TEMPE, Ariz. — Chip Lindsey is living like a tourist in a foreign nation. He doesn’t speak the language, every day offers new sights and sounds and home is a hotel room.
“It’s not bad,” Lindsey said, laughing. “Clean towels, clean sheets and they always make your bed. What’s not to like?”
Even though Arizona State’s new offensive coordinator has been on the job less than a week and has yet to learn the Sun Devils’ terminology, the natives seem to like him, too.
“I don’t know how many hours I’ve actually had with coach Lindsey but I can tell you I love him already,” soon-to-be departing senior quarterback Mike Bercovici said. “I’m jealous. I wish I had more time with him.”
Arizona State officially announced Lindsey’s hiring on Friday. He will replace Mike Norvell, who was hired as the head coach at Memphis. Lindsey spent the past season as Southern Mississippi’s offensive coordinator and quarterbacks coach and was an offensive analyst for 2013-14 national runner-up Auburn.
Lindsey won’t call plays when the Sun Devils face West Virginia in the Cactus Bowl on Jan. 2 at Chase Field, but he will coach the quarterbacks and serve as an eye in the pressbox at the game as he tries to learn as much about his personnel as possible before the three-month break that precedes spring ball.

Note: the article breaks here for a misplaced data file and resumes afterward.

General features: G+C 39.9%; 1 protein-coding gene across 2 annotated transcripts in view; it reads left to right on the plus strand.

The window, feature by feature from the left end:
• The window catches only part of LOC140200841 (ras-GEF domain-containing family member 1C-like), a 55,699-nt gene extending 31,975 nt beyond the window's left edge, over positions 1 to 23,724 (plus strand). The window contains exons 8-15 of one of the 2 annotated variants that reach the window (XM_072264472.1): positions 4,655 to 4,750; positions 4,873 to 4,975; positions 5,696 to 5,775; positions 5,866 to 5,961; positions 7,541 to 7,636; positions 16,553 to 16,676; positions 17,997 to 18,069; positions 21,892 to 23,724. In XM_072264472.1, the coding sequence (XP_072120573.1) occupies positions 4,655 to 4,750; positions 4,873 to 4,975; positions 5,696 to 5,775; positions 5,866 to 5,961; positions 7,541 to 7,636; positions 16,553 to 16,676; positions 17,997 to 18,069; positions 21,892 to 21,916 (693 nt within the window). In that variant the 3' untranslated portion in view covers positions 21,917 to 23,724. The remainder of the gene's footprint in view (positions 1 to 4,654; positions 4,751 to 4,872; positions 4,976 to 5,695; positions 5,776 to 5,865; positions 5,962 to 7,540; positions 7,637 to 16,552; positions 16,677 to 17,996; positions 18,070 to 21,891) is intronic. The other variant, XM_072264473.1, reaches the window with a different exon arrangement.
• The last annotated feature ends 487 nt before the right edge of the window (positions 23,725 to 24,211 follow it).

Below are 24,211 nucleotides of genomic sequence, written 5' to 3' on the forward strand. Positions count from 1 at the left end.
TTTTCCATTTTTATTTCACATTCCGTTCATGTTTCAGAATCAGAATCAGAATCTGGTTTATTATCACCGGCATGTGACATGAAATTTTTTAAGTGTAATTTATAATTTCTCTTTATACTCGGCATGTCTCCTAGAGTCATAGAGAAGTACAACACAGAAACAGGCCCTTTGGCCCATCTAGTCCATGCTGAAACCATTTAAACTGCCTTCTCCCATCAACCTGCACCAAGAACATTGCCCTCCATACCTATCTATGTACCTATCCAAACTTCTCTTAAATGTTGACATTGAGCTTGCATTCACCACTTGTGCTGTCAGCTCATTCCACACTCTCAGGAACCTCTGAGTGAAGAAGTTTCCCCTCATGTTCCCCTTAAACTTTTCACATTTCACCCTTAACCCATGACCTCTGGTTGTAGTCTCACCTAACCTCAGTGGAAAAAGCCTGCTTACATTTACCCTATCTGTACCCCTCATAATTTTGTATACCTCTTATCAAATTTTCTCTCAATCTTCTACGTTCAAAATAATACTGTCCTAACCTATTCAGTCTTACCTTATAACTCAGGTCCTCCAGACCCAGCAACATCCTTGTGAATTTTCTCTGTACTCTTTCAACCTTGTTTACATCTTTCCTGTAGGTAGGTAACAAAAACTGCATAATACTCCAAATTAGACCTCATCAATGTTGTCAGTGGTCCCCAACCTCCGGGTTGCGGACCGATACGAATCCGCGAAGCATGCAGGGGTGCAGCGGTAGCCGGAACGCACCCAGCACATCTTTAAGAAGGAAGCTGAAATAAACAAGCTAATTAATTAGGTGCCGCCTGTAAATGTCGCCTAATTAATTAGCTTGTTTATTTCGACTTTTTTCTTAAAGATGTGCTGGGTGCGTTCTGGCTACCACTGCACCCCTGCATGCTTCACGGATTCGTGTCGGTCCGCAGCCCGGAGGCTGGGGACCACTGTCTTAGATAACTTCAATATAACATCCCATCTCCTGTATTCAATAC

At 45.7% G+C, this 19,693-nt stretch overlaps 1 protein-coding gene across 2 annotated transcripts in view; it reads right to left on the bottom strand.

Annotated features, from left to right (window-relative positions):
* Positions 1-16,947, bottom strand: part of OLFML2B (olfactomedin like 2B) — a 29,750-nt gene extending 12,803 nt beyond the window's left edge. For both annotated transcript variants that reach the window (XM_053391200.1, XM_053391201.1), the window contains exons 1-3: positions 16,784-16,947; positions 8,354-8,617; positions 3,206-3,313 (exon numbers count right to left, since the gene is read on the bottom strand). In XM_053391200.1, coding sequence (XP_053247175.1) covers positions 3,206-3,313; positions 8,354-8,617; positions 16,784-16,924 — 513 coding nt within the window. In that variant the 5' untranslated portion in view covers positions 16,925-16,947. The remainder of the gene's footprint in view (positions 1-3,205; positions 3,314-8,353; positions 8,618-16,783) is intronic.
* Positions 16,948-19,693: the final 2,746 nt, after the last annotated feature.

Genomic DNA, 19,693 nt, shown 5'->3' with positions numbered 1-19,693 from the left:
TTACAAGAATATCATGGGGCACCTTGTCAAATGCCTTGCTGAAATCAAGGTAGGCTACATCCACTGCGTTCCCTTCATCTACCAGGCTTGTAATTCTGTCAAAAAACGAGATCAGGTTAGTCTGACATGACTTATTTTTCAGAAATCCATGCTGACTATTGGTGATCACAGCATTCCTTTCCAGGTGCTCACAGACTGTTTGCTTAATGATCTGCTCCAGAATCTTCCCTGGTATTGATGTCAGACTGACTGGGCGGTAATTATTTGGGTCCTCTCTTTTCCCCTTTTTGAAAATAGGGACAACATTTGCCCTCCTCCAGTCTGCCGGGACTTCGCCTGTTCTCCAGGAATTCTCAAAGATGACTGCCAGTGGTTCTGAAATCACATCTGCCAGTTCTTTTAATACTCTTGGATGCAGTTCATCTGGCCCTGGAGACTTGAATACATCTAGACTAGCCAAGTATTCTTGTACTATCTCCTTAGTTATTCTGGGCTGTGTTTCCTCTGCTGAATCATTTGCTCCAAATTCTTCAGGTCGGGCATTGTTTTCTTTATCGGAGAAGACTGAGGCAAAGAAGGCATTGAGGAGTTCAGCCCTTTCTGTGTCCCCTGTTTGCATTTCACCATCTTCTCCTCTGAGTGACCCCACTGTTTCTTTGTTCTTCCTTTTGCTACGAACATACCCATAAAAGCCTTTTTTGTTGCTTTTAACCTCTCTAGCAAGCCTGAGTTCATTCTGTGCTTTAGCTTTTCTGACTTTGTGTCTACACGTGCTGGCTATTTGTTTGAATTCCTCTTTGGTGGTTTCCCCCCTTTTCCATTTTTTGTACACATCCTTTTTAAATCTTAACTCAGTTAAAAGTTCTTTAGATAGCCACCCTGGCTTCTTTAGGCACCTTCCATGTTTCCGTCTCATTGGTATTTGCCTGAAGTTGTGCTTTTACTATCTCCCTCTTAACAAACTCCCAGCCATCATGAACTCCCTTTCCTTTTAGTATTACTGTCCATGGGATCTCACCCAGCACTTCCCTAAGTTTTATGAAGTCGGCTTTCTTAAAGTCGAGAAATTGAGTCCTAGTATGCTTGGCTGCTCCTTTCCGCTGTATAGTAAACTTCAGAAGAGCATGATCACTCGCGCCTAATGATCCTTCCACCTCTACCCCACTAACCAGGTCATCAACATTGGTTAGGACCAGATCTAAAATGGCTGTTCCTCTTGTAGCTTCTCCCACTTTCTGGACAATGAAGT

“Getting out and getting started with these guys in advance of spring practice has been a huge advantage to build these relationships,” Lindsey said. “I think the most important thing in coaching is building a relationship with players. They have to know you care about them before they care about what you know.”
Coach Todd Graham was happy that Lindsey was willing to jump in so quickly while the rest of his life remains on hold. Lindsey’s wife, Cecily, will join Chip for bowl week and spend about 10 days in the Valley searching for a home for the family that includes four children: Claire, Caroline, Cooper and Conner.
“It’s kind of uncomfortable doing that,” Graham said. “The kids have played 12 games with somebody else. Just how he has been received has been remarkable to me. It tells you what kind of person he is.”
Lindsey’s biggest charge will be developing the four young quarterbacks who will vie to replace Bercovici next season: redshirt freshman Manny Wilkins, true freshmen Bryce Perkins and Brady White and incoming freshman Dillon Sterling Cole, who must still sign his national letter of intent on Feb. 3 before he becomes an official member of the program.
“The biggest thing they need to know is that the slate is clean with me,” Lindsey said. “It doesn’t matter what came before.
“We’ll go through spring ball, coach them and teach them and give them all the same number of reps. We want to make it simple where their natural ability can take over. If they don’t feel comfortable and know what to do you can’t really see how good they are.”
In that regard, Lindsey said it has been invaluable to have Bercovici and assistant coach Taylor Kelly, who started from 2012-14, in the fold.
“Those are two quality people and obviously really good players here so those two guys really help me bridge the gap,” Lindsey said. “I tell them what I want and they say yeah, we call it this in our terminology. It helps me learn — and I have lot to learn.”
- In no time, Queen Creek’s Casteel High becomes dominant football program
- Former ASU stars Plummer, Poole to make Heisman tour appearance
- ASU’s Hurley: Forward Romello White will have ‘breakout’ year
- Sun Devils’ season hanging by thread with No. 24 Oregon on deck
- Fork Report: Arizona State’s comeback comes up short against Texas Tech